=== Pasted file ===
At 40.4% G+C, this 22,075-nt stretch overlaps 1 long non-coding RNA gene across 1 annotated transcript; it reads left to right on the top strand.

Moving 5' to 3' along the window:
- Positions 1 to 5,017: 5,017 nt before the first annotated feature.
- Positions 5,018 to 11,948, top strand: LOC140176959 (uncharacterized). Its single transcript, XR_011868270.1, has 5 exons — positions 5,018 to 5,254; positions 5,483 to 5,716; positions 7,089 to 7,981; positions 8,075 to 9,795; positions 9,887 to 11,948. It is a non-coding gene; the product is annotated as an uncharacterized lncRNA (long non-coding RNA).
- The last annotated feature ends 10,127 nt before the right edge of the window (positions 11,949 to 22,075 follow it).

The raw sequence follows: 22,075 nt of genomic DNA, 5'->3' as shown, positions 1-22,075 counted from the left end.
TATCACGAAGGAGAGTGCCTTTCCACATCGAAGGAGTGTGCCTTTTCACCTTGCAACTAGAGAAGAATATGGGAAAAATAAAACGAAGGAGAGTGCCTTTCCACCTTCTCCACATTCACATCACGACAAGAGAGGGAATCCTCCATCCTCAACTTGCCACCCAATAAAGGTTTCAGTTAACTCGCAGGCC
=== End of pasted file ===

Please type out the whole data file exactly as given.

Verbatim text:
At 40.4% G+C, this 22,075-nt stretch overlaps 1 long non-coding RNA gene across 1 annotated transcript; it reads left to right on the top strand.

Moving 5' to 3' along the window:
- Positions 1 to 5,017: 5,017 nt before the first annotated feature.
- Positions 5,018 to 11,948, top strand: LOC140176959 (uncharacterized). Its single transcript, XR_011868270.1, has 5 exons — positions 5,018 to 5,254; positions 5,483 to 5,716; positions 7,089 to 7,981; positions 8,075 to 9,795; positions 9,887 to 11,948. It is a non-coding gene; the product is annotated as an uncharacterized lncRNA (long non-coding RNA).
- The last annotated feature ends 10,127 nt before the right edge of the window (positions 11,949 to 22,075 follow it).

The raw sequence follows: 22,075 nt of genomic DNA, 5'->3' as shown, positions 1-22,075 counted from the left end.
TATCACGAAGGAGAGTGCCTTTCCACATCGAAGGAGTGTGCCTTTTCACCTTGCAACTAGAGAAGAATATGGGAAAAATAAAACGAAGGAGAGTGCCTTTCCACCTTCTCCACATTCACATCACGACAAGAGAGGGAATCCTCCATCCTCAACTTGCCACCCAATAAAGGTTTCAGTTAACTCGCAGGCC